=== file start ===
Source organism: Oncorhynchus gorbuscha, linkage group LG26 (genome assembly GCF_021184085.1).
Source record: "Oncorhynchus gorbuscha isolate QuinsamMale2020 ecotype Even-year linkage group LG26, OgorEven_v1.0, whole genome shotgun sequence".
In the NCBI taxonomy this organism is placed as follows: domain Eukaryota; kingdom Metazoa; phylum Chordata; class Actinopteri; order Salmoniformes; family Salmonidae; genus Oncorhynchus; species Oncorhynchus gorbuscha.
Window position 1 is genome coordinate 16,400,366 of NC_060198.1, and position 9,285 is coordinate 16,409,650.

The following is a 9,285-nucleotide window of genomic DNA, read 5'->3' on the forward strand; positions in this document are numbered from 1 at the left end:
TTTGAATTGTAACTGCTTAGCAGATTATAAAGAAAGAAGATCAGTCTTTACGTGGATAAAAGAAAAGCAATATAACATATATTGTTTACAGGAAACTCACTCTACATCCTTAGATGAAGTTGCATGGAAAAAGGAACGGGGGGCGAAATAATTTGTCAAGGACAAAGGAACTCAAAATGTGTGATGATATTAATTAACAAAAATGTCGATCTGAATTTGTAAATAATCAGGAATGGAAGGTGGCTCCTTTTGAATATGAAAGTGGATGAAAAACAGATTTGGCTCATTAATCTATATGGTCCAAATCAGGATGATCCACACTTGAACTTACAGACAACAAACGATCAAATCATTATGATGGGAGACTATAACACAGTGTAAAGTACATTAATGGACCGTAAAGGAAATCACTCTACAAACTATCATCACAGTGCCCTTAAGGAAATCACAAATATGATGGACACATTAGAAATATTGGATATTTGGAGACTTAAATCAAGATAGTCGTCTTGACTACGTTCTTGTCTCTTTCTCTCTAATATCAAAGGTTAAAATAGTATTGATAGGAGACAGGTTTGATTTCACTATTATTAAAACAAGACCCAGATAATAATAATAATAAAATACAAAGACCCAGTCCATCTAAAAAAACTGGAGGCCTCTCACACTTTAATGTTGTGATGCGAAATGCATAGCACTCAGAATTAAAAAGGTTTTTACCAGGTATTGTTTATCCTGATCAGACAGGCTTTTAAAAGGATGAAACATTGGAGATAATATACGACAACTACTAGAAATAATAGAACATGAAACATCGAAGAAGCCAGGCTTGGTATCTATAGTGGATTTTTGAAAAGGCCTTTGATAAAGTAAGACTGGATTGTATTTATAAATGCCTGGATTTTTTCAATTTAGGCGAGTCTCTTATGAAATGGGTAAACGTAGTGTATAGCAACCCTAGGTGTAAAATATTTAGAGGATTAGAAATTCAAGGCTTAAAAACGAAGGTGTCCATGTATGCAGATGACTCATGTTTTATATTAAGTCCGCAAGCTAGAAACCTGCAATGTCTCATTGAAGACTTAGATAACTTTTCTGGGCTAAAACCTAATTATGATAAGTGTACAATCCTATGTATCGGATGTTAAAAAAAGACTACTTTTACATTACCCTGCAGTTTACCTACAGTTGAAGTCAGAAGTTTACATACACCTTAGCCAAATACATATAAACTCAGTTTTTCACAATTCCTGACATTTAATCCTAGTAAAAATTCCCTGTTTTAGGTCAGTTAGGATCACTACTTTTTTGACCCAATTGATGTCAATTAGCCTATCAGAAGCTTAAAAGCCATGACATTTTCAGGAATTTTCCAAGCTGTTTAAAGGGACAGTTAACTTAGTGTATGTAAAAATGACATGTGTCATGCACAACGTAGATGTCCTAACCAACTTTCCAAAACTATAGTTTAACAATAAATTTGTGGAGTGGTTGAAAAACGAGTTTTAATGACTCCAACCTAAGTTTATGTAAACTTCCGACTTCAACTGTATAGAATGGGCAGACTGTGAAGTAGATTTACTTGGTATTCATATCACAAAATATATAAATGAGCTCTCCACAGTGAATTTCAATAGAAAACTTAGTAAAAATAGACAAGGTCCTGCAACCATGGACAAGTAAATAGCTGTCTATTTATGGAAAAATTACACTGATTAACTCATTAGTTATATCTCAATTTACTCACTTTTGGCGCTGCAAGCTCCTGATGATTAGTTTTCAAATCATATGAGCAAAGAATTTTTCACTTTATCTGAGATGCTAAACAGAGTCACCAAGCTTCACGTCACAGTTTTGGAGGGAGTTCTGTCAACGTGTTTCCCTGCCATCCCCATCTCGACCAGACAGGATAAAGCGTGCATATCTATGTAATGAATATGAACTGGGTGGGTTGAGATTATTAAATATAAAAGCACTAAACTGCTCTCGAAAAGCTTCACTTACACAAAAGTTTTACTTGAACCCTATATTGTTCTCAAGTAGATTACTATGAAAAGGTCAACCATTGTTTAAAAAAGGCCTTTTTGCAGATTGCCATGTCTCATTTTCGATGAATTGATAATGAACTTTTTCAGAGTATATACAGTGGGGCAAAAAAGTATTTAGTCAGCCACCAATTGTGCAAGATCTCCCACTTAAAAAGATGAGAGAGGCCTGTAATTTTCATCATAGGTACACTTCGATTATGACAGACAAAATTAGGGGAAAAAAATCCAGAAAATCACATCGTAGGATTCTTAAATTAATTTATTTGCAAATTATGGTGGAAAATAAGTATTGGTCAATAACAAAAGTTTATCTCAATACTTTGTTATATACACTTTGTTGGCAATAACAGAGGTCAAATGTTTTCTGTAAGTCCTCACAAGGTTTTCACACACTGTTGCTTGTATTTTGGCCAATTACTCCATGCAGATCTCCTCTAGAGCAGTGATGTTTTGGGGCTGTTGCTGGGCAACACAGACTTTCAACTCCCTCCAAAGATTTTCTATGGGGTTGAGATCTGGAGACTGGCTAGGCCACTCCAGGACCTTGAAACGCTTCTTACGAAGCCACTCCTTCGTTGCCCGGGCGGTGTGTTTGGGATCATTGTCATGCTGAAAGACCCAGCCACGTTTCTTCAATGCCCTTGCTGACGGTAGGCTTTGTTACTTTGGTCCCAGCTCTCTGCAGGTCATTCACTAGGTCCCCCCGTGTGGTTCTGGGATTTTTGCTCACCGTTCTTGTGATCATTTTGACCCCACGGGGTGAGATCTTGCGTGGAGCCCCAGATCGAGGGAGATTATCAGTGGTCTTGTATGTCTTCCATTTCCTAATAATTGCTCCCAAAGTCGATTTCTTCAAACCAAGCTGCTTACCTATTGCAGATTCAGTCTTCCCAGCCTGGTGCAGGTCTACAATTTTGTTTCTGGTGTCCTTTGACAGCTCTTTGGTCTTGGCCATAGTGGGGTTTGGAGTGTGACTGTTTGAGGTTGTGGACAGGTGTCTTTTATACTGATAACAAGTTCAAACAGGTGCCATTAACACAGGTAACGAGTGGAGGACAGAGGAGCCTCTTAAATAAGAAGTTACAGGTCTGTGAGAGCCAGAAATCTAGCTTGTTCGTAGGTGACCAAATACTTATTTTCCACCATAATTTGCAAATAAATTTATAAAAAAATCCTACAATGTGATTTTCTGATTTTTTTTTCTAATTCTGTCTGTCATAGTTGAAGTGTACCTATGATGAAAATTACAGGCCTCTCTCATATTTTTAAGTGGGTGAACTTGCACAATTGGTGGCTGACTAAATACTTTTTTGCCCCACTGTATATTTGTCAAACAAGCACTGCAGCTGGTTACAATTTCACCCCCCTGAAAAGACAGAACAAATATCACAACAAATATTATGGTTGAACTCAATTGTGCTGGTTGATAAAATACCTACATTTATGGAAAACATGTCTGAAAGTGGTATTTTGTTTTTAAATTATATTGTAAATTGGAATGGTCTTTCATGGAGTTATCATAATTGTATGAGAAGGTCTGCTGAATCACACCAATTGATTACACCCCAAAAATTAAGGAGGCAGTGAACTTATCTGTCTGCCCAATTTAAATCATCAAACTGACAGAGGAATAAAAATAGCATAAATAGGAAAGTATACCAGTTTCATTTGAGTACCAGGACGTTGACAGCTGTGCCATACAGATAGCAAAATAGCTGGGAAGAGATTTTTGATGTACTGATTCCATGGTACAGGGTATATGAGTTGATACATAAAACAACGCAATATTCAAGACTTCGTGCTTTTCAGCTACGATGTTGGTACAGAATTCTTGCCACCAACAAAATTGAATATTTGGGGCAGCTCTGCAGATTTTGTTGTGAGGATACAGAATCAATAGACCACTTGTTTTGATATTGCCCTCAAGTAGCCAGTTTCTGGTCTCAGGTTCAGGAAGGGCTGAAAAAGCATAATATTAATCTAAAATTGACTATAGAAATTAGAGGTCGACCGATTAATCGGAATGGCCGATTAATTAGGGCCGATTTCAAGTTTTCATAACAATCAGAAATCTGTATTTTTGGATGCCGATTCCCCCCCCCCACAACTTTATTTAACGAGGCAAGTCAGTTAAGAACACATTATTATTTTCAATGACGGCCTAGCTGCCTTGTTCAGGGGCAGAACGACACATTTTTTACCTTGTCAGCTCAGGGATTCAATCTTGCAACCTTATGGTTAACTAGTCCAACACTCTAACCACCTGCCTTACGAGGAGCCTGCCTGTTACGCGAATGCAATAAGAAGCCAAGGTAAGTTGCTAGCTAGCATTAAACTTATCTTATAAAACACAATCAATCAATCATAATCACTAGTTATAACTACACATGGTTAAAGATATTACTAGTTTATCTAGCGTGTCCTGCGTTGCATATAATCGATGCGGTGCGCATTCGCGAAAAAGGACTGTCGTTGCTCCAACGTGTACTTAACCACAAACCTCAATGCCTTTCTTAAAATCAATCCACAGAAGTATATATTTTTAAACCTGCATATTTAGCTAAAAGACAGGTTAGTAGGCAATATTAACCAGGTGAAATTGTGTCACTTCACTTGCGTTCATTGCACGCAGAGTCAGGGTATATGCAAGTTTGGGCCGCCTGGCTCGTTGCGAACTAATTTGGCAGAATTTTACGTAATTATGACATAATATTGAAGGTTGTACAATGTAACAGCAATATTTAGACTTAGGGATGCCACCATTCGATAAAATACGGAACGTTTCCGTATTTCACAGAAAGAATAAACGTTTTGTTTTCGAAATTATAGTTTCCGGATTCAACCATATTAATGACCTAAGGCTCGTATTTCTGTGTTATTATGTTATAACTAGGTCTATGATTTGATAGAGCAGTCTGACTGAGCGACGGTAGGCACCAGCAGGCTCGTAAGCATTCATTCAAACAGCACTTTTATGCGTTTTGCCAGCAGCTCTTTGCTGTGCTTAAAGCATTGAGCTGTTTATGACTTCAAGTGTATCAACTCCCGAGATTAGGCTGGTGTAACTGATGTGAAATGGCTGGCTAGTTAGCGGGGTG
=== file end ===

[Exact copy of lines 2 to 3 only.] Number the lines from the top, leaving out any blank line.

Source record: "Oncorhynchus gorbuscha isolate QuinsamMale2020 ecotype Even-year linkage group LG26, OgorEven_v1.0, whole genome shotgun sequence".
In the NCBI taxonomy this organism is placed as follows: domain Eukaryota; kingdom Metazoa; phylum Chordata; class Actinopteri; order Salmoniformes; family Salmonidae; genus Oncorhynchus; species Oncorhynchus gorbuscha.